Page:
What You Don't Get About the Job Search: The View From Employers

The Atlantic asked our readers to share with us the one thing most people don't understand or appreciate about looking for work. We got a surprising number of responses from employers with advice for the unemployed. Here are some of the most enlightening and entertaining of the bunch. Also be sure to read the latest inspiring, heart-breaking and illuminating testimonials from the jobless.

If you have something to add, you can leave your response in the comment section below or send a note to our private email account aboutmyjob1@gmail.com.

"I'm on the lookout for anything at all that shows you don't take this seriously."

Look, it's a lot easier to not hire someone than to fire them. Someone who doesn't take their job seriously can really be a pain in the workplace, draining energy away from other tasks. But firing that person can also be a pain -- it can take weeks of HR meetings, establishing a paper trail, etc.

So if I'm trying to hire someone, I'm on the lookout for anything at all that shows you don't take this seriously. That includes how you dress and how you carry yourself. Yes, it's unfair, and in an ideal world you wouldn't have to worry about it. But it's the way it is.

"It turns out most resumes aren't very good. People aren't very good at answering interview questions."

Earlier in 2011 I put out an offer to help people who were looking for work. I offered to review resumes. I gave guidance about answering tough interview questions. I coached people on how to market themselves and I pointed out some ways people could expand their searches.

The response was overwhelming. It turns out, when it comes to looking for a job, most people understand very little. Their resumes aren't very good. They aren't very good at answering interview questions. They don't know how to find opportunities, their networks are terrible etc. It goes on and on and on.

I'm a hiring manager and have spent a few years seeing good and bad resumes, listening to great interview responses and terrible ones (I'll always remember the candidate applying for a sales job who told me that he wasn't social and didn't have any friends...What?!). The things people don't understand, in no particular order:

-- You HAVE to be positive, enthusiastic and high-energy in ANY interaction with a potential employer
-- Always list achievement over responsibility. "I did X and it led to awesome result Y."
-- Looking for a job IS a full time job
-- Apply for any job for which you meet at least 70% of the qualifications
-- You need to tailor your resume to EACH job posting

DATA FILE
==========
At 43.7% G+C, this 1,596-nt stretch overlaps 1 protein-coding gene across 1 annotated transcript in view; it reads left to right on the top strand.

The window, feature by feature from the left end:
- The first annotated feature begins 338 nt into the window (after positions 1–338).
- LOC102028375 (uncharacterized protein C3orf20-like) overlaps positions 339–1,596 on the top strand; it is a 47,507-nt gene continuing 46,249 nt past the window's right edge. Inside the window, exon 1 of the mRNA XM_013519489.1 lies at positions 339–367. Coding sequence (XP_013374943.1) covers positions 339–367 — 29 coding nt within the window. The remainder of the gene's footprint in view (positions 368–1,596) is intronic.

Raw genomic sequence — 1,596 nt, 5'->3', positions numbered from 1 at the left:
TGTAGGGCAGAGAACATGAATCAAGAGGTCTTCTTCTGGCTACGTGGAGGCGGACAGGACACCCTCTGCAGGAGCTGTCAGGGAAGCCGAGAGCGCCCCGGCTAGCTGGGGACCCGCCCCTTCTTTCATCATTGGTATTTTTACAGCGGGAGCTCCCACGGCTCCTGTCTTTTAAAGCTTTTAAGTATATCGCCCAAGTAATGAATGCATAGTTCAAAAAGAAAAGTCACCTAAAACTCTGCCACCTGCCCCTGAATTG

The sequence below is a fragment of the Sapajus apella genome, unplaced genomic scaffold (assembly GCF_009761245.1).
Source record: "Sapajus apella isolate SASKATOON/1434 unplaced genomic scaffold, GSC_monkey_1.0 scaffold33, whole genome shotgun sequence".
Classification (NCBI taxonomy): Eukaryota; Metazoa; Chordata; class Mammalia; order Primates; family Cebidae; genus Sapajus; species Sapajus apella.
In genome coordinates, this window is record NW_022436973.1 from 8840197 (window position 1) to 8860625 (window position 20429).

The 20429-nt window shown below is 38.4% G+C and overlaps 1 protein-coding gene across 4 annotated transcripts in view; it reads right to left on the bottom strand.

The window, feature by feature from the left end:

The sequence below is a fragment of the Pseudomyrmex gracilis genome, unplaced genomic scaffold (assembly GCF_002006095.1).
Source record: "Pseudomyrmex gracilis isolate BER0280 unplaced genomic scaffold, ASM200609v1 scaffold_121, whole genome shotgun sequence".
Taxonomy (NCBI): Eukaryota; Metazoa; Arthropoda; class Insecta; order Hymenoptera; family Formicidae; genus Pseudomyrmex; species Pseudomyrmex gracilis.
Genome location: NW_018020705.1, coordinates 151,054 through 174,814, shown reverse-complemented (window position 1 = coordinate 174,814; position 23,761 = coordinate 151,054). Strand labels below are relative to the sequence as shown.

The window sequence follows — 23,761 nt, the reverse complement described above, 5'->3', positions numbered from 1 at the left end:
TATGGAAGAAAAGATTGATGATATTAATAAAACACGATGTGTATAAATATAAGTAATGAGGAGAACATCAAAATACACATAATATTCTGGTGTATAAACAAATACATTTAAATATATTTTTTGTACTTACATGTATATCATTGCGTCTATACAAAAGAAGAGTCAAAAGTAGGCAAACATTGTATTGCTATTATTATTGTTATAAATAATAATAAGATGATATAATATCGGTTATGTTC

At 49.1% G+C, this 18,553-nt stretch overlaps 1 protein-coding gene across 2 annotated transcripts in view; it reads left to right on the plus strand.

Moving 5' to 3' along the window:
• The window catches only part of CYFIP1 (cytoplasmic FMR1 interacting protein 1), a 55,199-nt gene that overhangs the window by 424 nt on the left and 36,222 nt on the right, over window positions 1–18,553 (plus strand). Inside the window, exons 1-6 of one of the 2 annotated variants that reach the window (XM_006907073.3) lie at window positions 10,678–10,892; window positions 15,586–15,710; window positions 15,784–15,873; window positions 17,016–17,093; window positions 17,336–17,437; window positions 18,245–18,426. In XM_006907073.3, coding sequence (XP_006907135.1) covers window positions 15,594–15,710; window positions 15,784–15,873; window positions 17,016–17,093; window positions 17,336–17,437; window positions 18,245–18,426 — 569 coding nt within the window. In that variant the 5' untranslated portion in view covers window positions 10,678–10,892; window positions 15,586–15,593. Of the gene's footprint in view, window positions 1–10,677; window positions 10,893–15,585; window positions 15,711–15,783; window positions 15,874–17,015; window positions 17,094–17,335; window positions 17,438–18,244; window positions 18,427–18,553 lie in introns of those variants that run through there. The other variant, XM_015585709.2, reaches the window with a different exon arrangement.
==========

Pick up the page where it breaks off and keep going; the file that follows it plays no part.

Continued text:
The things employers don't understand, in no particular order:

-- Be clear about your process with the candidate
-- Anyone with whom you've had a conversation deserves a call to let them know if you aren't going to hire them
-- Be excited to talk to people. You may just be talking to your next employee. Be excited to speak with them
-- Adding to your team is the MOST important thing you do

"Sanitize your online presence.'"

Folks need to realize they have to sanitize their net presence. Those drunken spring break pictures have got to go, and they have got to go a few years before you plan on getting that job so that they've made their way out of caches and/or can be explained credibly as "well that was then...."

"Dress conservatively and act conservatively."

When going for an interview, always dress up. This means changing not just your physical appearance but also your personal appearance. Dress conservatively and act conservatively. I'm an out gay man, but one thing I worry about is my bearing, how I appear to others. It's challenging meeting your employer's expectations especially when these expectations stem from their religious or political persuasion. I wouldn't want to work in an environment in which I'd be discriminated. However, as the job market gets more competitive, and as my options become slimmer, do I have to forsake my emotional security in order to earn a buck? I shouldn't have to feel any concern over this. But I can't dismiss this as a private insecurity. I believe that many minorities including people of color and ethic minorities might feel the same way. Many companies comply with anti-discrimination policies (and must comply with anti-discrimination laws), but these don't protect people from being judged by their employers or coworkers simply for who they are. Prejudice is internal, unconscious, a part of our psyche. How do you interpret "No?" Is it a response to your qualifications, amount of relevant experience, the pitch of your voice, the color of your skin? These questions are even more relevant now that issues of discrimination in the work place are being taken more seriously. I'll go further: These questions are even more relevant now that the economy is in the tank, and some people are being screened for who they are. Are we returning to the Dark Ages now that our economic situation is becoming more and more desperate?

"'There's a wreck on 495' is a perfectly acceptable reason to be late."

Show up on time.  If you can't, call ahead to let them know you're late, and why.  Here in the DC area "There's a wreck on 495" is a perfectly acceptable reason to be late, or reschedule.

A place I hang out at online had an actual debate going  over that until it was noted that the
"show up on time" camp was gainfully employed and the "why does that matter?" camp was not.